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i run the osgi using the java command: java -jar org.eclipse.osgi_3.5.1.R35x_v20090827.jar -console and then the bundles could be find in the ./plugins directory.

There are 2 questions. (1)I just edited 1 class file in the local machine and transfered it to the remote server. so I want to osgi just load the classes not the jar. how should I do it ? if the osgi framework didn't support this feature. I must package the jar which has only one class file edited and transfer it to remote server. it is to slow to package it and transfer the whole jar.

(2)when I run the command in background. how could I get the osgi console again?

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4 Answers 4

There might be non-standard ways to load classes, but there is no ways to do that with pure OSGi. In OSGi the bundle (the jar file) is the delivery package that can be loaded and managed by an OSGi framework. Usually, each bundle is loaded by an separate classloader. You gain a lot with that: you specify which packages with which version a bundle exports or imports. In the Manifest you indicate these relationships in an orderly manner. This ways the OSGi framework is able to manage the dependencies without interrupting other bundles.

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If you are trying to replace the class for debugging purposes, you could try a remote debug on a VM that supports hot code replace. This will allow you to step through, find a problem, and fix it without restarting OSGi.

Once you find the fix though, you will need to rebuild the bundle. @akr is correct that the packaging mechanism for OSGi is bundles.

To answer your second question, don't run it in the background if you want the console. Just run the command in its own shell. At development time, this shouldn't be a problem. At deployment time, you shouldn't really be using the console to do things. Technologies like P2 from Eclipse can help with managing deployed OSGi runtimes.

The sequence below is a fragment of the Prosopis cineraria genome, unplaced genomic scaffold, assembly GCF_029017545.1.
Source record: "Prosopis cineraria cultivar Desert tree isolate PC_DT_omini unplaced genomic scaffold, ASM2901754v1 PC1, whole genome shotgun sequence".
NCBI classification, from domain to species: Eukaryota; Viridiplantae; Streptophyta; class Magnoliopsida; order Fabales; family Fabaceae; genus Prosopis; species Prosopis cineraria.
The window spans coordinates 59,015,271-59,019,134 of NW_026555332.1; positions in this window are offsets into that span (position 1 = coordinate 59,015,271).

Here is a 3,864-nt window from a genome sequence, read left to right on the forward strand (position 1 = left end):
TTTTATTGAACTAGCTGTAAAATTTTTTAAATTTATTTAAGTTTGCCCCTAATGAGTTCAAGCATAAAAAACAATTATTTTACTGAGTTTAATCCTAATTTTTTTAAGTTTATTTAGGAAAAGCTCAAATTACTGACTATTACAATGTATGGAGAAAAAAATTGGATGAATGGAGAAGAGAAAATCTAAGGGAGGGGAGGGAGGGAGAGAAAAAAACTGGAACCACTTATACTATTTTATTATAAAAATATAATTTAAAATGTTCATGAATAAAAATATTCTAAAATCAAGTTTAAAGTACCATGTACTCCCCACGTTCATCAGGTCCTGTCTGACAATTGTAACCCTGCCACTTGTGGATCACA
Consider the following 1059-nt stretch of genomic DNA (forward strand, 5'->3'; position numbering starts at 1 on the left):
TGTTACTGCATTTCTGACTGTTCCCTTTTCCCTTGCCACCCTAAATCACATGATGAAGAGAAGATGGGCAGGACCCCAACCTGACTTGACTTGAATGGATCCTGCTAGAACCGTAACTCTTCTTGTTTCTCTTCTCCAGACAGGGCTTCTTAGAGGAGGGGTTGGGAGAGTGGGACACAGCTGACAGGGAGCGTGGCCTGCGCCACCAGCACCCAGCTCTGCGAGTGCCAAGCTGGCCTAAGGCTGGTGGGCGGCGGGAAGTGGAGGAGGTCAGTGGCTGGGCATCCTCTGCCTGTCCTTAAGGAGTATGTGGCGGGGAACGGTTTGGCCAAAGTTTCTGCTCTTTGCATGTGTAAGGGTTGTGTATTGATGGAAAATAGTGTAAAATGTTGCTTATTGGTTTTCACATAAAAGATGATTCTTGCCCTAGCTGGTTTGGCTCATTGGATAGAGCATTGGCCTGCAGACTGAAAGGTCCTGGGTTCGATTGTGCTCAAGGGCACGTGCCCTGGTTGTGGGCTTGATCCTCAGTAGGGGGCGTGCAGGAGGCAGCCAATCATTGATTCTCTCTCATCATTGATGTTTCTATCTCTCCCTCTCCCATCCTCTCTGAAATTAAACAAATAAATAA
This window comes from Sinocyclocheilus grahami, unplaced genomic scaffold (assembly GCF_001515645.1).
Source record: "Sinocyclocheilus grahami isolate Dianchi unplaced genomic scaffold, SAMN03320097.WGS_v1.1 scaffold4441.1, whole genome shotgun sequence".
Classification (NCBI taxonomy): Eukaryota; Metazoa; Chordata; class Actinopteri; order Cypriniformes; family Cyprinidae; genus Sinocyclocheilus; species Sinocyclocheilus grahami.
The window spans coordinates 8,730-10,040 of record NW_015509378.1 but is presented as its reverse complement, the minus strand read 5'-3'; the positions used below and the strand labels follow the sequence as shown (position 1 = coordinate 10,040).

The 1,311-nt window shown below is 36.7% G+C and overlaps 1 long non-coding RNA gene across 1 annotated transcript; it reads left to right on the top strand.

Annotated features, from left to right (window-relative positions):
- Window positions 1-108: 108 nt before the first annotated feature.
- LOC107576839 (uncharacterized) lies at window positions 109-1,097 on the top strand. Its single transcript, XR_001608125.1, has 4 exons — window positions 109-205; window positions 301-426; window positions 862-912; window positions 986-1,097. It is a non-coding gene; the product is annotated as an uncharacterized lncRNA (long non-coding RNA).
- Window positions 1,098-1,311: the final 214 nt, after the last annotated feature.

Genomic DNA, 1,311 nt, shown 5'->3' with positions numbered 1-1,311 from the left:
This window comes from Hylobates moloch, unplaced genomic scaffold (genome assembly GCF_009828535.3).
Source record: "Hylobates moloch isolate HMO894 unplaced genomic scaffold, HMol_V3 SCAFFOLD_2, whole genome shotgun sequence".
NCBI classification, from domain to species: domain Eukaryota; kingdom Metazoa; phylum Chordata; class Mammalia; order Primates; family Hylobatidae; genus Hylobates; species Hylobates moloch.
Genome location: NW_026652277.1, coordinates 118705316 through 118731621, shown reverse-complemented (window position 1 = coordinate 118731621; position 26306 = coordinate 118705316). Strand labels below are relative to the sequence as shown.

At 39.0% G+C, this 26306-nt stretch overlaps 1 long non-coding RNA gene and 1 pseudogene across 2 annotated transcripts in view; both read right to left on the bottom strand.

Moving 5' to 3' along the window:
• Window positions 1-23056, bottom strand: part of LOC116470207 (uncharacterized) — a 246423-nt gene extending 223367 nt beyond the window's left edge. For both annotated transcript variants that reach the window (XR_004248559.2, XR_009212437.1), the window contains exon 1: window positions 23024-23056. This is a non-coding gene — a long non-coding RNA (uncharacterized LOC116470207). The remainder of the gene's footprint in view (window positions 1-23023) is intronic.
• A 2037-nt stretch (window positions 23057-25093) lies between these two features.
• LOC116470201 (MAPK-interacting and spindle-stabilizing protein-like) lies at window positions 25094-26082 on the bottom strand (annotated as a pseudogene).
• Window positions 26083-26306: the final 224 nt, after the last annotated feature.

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Answering question 2: there are shells for OSGi that support telnet and SSH. Using one of those allows you to run the process in the background but still connect to it (even remotely obviously).

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If you use the bundleContext.installBundle(String location) to install your bundle you can define a folder on your server where the jar is unpackaged. After that you can copy only that class to the server folder and call the update command on that bundle.

If you use Eclipse with m2e and maven-bundle-plugin you can simply sinchronize the target/classes directory to the folder on your server right after saving the class (as in that case MANIFEST.MF is refreshed as well as soon as you save your .java file)

As you can see you have to copy the generated MANIFEST.MF always to be sure that Import-Package section is refreshed as well.

You can write a short shell script (or cmd in windows) to do this if you can connect to your server via ssh or telnet (e.g. using felix-osgi-console or equinox-console).

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